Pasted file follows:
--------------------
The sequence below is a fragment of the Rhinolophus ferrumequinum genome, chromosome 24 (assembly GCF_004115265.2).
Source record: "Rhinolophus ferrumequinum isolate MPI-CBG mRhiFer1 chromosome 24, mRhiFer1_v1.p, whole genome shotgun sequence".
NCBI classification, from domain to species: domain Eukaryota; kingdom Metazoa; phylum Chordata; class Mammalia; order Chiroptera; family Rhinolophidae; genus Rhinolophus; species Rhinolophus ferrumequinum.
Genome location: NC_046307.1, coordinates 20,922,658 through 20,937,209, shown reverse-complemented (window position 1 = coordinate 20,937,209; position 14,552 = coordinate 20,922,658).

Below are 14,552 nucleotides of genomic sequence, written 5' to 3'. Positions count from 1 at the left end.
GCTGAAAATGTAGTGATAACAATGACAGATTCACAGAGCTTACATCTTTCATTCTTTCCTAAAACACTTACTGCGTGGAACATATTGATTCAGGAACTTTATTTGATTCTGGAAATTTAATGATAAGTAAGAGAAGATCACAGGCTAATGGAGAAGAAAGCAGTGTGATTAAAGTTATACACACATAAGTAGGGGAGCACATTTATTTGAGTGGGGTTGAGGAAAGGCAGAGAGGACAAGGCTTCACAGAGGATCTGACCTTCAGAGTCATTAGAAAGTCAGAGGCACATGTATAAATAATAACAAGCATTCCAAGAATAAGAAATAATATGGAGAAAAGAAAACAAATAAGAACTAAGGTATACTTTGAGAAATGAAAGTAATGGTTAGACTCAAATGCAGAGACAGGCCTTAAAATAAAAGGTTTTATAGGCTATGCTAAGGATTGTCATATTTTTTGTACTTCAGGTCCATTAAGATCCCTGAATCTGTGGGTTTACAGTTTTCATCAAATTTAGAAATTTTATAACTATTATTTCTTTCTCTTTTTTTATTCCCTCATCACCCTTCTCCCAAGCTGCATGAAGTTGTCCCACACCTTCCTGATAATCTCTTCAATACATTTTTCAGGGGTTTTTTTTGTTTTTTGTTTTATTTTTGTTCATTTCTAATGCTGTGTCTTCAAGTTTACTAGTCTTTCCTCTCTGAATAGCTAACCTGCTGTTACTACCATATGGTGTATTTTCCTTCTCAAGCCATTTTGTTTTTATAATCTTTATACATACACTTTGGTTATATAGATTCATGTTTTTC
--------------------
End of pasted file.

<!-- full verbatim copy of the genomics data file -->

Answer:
The sequence below is a fragment of the Rhinolophus ferrumequinum genome, chromosome 24 (assembly GCF_004115265.2).
Source record: "Rhinolophus ferrumequinum isolate MPI-CBG mRhiFer1 chromosome 24, mRhiFer1_v1.p, whole genome shotgun sequence".
NCBI classification, from domain to species: domain Eukaryota; kingdom Metazoa; phylum Chordata; class Mammalia; order Chiroptera; family Rhinolophidae; genus Rhinolophus; species Rhinolophus ferrumequinum.
Genome location: NC_046307.1, coordinates 20,922,658 through 20,937,209, shown reverse-complemented (window position 1 = coordinate 20,937,209; position 14,552 = coordinate 20,922,658).

Below are 14,552 nucleotides of genomic sequence, written 5' to 3'. Positions count from 1 at the left end.
GCTGAAAATGTAGTGATAACAATGACAGATTCACAGAGCTTACATCTTTCATTCTTTCCTAAAACACTTACTGCGTGGAACATATTGATTCAGGAACTTTATTTGATTCTGGAAATTTAATGATAAGTAAGAGAAGATCACAGGCTAATGGAGAAGAAAGCAGTGTGATTAAAGTTATACACACATAAGTAGGGGAGCACATTTATTTGAGTGGGGTTGAGGAAAGGCAGAGAGGACAAGGCTTCACAGAGGATCTGACCTTCAGAGTCATTAGAAAGTCAGAGGCACATGTATAAATAATAACAAGCATTCCAAGAATAAGAAATAATATGGAGAAAAGAAAACAAATAAGAACTAAGGTATACTTTGAGAAATGAAAGTAATGGTTAGACTCAAATGCAGAGACAGGCCTTAAAATAAAAGGTTTTATAGGCTATGCTAAGGATTGTCATATTTTTTGTACTTCAGGTCCATTAAGATCCCTGAATCTGTGGGTTTACAGTTTTCATCAAATTTAGAAATTTTATAACTATTATTTCTTTCTCTTTTTTTATTCCCTCATCACCCTTCTCCCAAGCTGCATGAAGTTGTCCCACACCTTCCTGATAATCTCTTCAATACATTTTTCAGGGGTTTTTTTTGTTTTTTGTTTTATTTTTGTTCATTTCTAATGCTGTGTCTTCAAGTTTACTAGTCTTTCCTCTCTGAATAGCTAACCTGCTGTTACTACCATATGGTGTATTTTCCTTCTCAAGCCATTTTGTTTTTATAATCTTTATACATACACTTTGGTTATATAGATTCATGTTTTTC